Rachel writes: I am not having a wedding. It is a quinceanera for my daughter. The date is set for November 15, 2014. The theme is “Peacock”. colors are light blue, lime green, purple, royal blue, accent color is gold. The main flower is the Calla Lilly, but I am not sure what other flowers would go with the Calla since it is such an elegant flower, just by itself is gorgeous. I do have the peacock feathers to go with it. Any help would greatly be appreciated.
Love these colors! Although we picked a bouquet for your board – the arrangement can still be used for a centerpiece design, and all the items in it look great with calla lilies. You can either add callas to this mix, or swap out the roses. Add a gold vase and some purple table decor to tie in all the colors.
Emily writes: Hi! I’m getting married on the beach in Tampa, Fl. My colors are dark teal, coral, tan, and silver (metallic). We’re getting married at a shabby sheek resort right on the beach. I love all flowers and need some great ideas! Thank you!
Photo credit:Brett Rose
To recreate this beach bright bouquet, you can use the following:
Contributed blog post from Lover.ly. They used Afloral’s flowers for their Best Buds Weekly Feature!
This week, we’re showing you how to make a wrist corsage.
The wrist corsage has come a long way since your 10th grade dance! The more modern version — featuring elegant flowers like peonies, ranunculus, or garden roses — feels like a fresh take on the oh-so-trendy floral crown, and is perfect for brides, bridesmaids, and wedding VIPs. It’s also surprisingly easy to make yourself! Read on to learn how to make a wrist corsage.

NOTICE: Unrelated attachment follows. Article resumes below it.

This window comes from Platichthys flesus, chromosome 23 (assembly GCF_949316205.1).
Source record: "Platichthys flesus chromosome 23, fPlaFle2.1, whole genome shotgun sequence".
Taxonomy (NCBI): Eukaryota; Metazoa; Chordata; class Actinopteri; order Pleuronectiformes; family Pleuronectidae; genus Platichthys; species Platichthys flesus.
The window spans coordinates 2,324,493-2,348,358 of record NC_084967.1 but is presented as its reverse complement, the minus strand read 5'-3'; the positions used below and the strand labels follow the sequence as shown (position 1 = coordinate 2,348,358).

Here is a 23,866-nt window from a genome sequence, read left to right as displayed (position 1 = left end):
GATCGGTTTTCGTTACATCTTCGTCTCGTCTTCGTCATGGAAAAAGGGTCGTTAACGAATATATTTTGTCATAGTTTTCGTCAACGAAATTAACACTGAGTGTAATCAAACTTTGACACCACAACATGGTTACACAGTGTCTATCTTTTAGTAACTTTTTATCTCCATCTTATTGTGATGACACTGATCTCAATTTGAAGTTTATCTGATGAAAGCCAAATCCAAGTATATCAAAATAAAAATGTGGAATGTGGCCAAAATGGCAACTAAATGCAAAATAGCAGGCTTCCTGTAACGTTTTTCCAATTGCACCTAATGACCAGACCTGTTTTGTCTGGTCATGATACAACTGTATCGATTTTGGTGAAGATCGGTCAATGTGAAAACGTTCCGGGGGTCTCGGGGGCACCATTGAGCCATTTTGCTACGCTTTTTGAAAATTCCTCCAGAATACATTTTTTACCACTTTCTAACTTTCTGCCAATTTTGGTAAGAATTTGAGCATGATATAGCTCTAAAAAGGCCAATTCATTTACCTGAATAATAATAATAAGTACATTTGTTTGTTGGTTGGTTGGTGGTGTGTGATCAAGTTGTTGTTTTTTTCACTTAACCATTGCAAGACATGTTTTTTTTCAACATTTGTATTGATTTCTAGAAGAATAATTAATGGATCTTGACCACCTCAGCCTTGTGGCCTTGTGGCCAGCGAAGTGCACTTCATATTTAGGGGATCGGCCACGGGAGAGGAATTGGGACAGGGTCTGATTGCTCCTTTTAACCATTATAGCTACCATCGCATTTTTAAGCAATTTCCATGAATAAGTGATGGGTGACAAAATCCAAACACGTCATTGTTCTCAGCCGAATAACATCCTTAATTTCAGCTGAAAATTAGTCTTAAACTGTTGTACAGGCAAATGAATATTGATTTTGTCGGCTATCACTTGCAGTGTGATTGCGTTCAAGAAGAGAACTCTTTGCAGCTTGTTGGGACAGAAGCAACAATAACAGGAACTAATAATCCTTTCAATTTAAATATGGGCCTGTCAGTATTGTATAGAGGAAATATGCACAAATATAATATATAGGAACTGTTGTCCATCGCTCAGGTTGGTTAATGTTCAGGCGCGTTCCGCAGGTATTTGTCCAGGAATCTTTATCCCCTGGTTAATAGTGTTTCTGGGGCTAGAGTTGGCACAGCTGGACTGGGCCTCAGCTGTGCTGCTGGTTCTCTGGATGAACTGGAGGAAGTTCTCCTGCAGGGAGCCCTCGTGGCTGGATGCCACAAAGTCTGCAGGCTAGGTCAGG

1. Trim the stems of your flowers and greenery to about ½ an inch.
2. Decide how you’ll arrange the stems on the wristlet before gluing. (It will be impossible to move them once they are glued down!) Be sure to position the greenery and flowers so the stems don’t show.
3. Glue 2-leaves of lamb’s ear onto the wristlet.
4. Glue the peony’s stem onto the wristlet, holding it down for 10-15 seconds.
5. Glue on the ranunculi, arranging them to cover the other stems.
6. Optional: Tie ribbon in a bow and glue it on as a finishing touch.
We suggest treating yourself to a floral corsage for your bridal shower or rehearsal dinner. (You could also be ultra-hip and wear it as an anklet!) Or walk wedding shower guests through this simple tutorial and send each one home with their corsage as a favor. However you wear it, this pretty and celebratory detail is sure to stand out!
While surfing the net today looking for some lovely DIY spring wreath inspiration, we found this amazing post from The Hometalk Blog, written by blogger Diana Mackie. In fear of looking subpar, we decided to share this wonderful post with you, instead of drafting our own.Bravo to the ladies at Hometalk.com, your work is simply stunning.
We’ve got a beautiful and bountiful Spring Wreath for every style!
What better way to welcome springtime than with a wreath full of flowers and greenery.
Tulip Wreath We here at Hometalk have a special appreciation for tulips- we can’t get enough of them (Editors note: Miriam was just at the Tulip Festival- check out her post!). As the most signature flower of spring, we can’t think of a more fitting spring wreath.
Buy a variety of silk or synthetic tulips from a reliable source (we want them to look fabulous, right?) like Afloral.com. Choose whatever colors get you the most excited for spring! We love the color schemes of both Christina & Jacque. Christina stuck her flowers into the base of a grapevine wreath, while Jacque used a foam wreath wrapped in ribbon, and stuck the flower stems in-between the ribbon and the foam. Either way, cut the tulip bouquets up into smaller stems, and have fun planning out which color to stick where.